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From the Townsend Letter
August / September 2017

Salicinium – Disrupting Anaerobic Glycolosis and Improving GcMAF Immune Response
by Virginia Osborne, ND
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Many of my patients have benefitted from Salicinium®, a glyco benzaldehyde that is a viable immune system enhancer. Salicinium has a unique mechanism of action, which I will explain throughout this article. I will also provide a case study, where a male patient, WW, received his initial treatment with Salicinium in May of 2014 for diagnosis of prostate cancer. This previous prostate diagnosis was alleviated as was determined by his oncologist through biopsy. As noted in previous articles in the Townsend Letter, which appeared in the August/September 2013, 2014, 2015, and 2016 issues, the efficacy of Salicinium is well documented. It has been my experience and that of other doctors who have used it in thousands of patients that it is highly effective as an immune-enhancing substance. Much of the evidence supporting Salicinium's effectiveness is derived from its extensive use in clinical practice as well as from tests that labs have performed on its mechanism of action.
CoreBioticSalicinium is a natural glyco benzaldehyde. It is the smallest and simplest of all known sugar/benzaldehydes in nature. There have been other benzaldehydes used in cancer such as glyco benzylidene extracted from the Japanese fig,1 but this molecule was so difficult to extract it had to be synthesized. The synthesized version could not be made to last more than 36 hours and so fell out of favor in most of the world. The above study shows the superiority of a glyco benzaldehyde molecule such as Salicinium being taken up by both bacteria and anaerobic mammalian cells.
The goal of this article is to demonstrate the ability of Salicinium to boost the immune system, reducing the bio-chemical actions that are generating subnormal cell structures. These bio-chemical actions which are affected by Salicinium were explained well in the book Life on the Edge:

Biomolecules such as DNA or enzymes are made of fundamental particles like protons and electrons whose interactions are governed by quantum mechanics and … must ultimately depend on quantum mechanical forces governing electrons and protons just as the operation of your car or your toaster depends, ultimately, on quantum mechanical forces governing electrons."2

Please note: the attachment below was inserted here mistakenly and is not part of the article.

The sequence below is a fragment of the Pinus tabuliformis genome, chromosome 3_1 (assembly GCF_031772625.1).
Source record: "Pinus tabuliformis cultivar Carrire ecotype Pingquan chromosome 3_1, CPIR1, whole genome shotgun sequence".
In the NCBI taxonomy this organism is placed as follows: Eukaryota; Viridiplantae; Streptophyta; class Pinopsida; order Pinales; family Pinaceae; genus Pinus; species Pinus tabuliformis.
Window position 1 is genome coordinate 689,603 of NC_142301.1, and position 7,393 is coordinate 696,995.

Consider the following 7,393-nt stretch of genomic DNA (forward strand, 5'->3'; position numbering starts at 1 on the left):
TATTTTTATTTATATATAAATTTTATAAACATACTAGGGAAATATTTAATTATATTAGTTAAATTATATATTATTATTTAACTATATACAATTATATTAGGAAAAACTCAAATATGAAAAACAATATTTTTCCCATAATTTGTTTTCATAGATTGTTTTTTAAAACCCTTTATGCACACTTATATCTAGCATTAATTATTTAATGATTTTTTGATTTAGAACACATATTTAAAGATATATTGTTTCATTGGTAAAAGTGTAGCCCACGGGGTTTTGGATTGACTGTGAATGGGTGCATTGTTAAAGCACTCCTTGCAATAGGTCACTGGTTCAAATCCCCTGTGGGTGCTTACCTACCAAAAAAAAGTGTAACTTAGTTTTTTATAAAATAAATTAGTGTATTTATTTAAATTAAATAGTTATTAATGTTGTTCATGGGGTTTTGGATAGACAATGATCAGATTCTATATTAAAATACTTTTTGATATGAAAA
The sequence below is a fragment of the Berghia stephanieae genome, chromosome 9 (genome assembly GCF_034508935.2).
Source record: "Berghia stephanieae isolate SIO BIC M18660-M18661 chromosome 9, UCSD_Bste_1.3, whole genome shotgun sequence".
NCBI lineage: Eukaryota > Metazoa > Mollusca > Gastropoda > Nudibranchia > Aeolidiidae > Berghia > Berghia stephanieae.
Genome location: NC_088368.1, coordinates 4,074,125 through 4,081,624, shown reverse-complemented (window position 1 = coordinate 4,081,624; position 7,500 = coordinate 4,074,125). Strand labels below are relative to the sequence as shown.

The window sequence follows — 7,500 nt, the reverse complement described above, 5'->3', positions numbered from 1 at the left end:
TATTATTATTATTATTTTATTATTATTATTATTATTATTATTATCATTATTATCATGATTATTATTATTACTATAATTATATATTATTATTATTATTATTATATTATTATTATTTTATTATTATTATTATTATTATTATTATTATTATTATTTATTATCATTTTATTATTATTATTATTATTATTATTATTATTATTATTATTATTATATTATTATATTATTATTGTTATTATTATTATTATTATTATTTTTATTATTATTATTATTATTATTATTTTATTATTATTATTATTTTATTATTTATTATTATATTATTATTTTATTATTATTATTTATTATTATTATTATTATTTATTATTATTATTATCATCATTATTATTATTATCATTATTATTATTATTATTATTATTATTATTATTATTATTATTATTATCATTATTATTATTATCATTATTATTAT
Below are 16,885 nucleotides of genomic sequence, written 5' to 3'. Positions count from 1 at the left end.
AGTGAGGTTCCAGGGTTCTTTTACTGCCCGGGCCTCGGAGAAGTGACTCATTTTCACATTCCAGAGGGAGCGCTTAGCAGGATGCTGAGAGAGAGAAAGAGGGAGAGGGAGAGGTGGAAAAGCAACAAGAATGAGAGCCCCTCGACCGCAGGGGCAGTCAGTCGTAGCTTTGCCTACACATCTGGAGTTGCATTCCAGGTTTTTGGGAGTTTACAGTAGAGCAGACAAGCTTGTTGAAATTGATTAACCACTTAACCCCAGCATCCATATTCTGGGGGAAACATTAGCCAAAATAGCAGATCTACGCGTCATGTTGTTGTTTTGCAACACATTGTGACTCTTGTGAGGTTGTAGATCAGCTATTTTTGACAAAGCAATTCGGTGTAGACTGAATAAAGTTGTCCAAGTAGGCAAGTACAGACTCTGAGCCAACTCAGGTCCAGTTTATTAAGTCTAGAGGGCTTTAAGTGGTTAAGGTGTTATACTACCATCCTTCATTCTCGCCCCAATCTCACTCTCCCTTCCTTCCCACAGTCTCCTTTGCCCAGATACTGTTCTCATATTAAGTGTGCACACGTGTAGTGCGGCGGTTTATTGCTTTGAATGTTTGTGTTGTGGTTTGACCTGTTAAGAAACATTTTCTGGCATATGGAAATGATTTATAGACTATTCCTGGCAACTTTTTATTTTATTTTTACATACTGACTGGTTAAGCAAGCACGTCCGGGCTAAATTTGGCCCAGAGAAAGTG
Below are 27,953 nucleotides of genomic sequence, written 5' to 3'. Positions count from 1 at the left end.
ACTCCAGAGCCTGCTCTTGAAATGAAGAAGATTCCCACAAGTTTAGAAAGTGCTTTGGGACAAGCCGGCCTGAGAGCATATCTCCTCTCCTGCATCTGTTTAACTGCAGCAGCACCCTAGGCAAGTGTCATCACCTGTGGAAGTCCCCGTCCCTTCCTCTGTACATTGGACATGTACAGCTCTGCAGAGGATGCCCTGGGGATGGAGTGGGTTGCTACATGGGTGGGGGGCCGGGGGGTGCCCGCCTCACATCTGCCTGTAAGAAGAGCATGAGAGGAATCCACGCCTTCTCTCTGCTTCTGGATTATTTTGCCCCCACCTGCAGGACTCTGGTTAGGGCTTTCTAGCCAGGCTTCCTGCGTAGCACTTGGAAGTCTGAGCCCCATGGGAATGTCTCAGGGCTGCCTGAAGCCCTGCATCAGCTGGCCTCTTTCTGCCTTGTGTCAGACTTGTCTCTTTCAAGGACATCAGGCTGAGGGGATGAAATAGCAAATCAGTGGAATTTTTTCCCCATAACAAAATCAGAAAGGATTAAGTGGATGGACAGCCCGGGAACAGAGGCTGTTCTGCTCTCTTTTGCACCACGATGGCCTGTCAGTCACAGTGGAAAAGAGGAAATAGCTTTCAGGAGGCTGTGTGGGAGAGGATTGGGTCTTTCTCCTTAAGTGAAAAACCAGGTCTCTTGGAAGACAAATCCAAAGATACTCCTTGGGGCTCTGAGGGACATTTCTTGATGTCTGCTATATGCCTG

What the author is referring to is changing the bio-electrical interaction of the cellular pathway.

Salicinium's Mechanisms of Action
Our cells obtain oxygen through a process known as respiration, which takes place in the mitochondria, the energy-generating furnace of our cells. Because this process is dependent upon oxygen it's called an aerobic process. Through respiration, the mitochondria produce ATP (adenosine triphosphate), the energy molecule needed to live.3
Dr. Otto Warburg discovered that by lowering oxygen levels of normal cells by 35%, they can continue to live without respiration.4,5 All the cells in our body can use this anaerobic "without oxygen" process to help them survive a short time of stress. However, should the cell suffer a long-term stress, it becomes an aerotolerant anaerobe6,7 and continues to live through a process called fermentation even if oxygen is present. This is problematic, because anaerobic, long-term, fermenting cells become cancerous.
These fermenting cells generate only 5% as much ATP as when they lived on oxygen. Instead of living with oxygen, they ferment simple sugars. When compared with normal cells, fermenting cells have many more sugar receptors on their surface once they become obligated to fermentation.8,9
Based on the research of Dr. Otto Warburg, it has long been presumed that simply adding more oxygen back into cells through the use of antioxidants such as high-dose vitamin C, high-dose vitamin E, many vitamins, minerals, and hundreds of herbs, plants, nostrums, and even oxygen itself (through a hyperbaric chamber) will cause the cell to become healthy once more by returning to an aerobic state. However, this is not the case, and the reason involves an enzyme called nagalase (alpha-N-acetylgalactosaminidase). Nagalase forms a protective coating around the anaerobic cell, stopping the body's immune system from recognizing there is a problem.8 Nagalase also blocks GcMAF, a regulatory protein that enhances the immune system through its effects on macrophages.10 Healthy people have high levels of GcMAF whereas people with weak immune systems have lower levels of this protein.10
The normal cells in our body are covered with a carbohydrate coating called glycocalyx. This glycoprotein coating has many purposes, but seemingly its main function is for "self recognition." It may be harmed by various things, but the worst is hypoxia. Hypoxia is the key to cancer cell survival found by Warburg. When the glycocalyx is forced into hypoxia the glycoprotein coating quickly undergoes a rapid change and becomes nagalase, the glycoprotein of hypoxia. However, if the timeline for recovery runs out it remains as the protective, non-recognition defense mechanism of cancer. This non-recovery timeline is unknown as every different type of cell has a different time-life.11
Despite the fact that it is hypoxia that triggers the change of the glycoprotein coating into nagalase, it is not oxygen which stops obligated, nagalase-producing pathogens. Pathogens are exactly the opposite in that providing oxygen is not effective. While it is true that a normal cell living by anaerobiasis can return to normal with the return of respiration,9,10 an aerotolerant anaerobe cannot, due to injured mitochondria.
The glyco benzaldehyde works by changing the bio-electrical interaction capacity of the glycolytic pathway. In other words, it is the source of a pH-changing, bio-chemical/electrical reaction naturally delivered to the inside of a fermenting cell. Once the bio-chemical interaction of a cell is changed, the immune system can recognize the pathogen and destroy it.2,12 Benzaldehyde reacts with most pathogens in a process similar to redox/antioxidant activities, changing the electron footprint that will inevitably change the pH of the cell. This change brings about a loss in mitochondrial membrane potential.13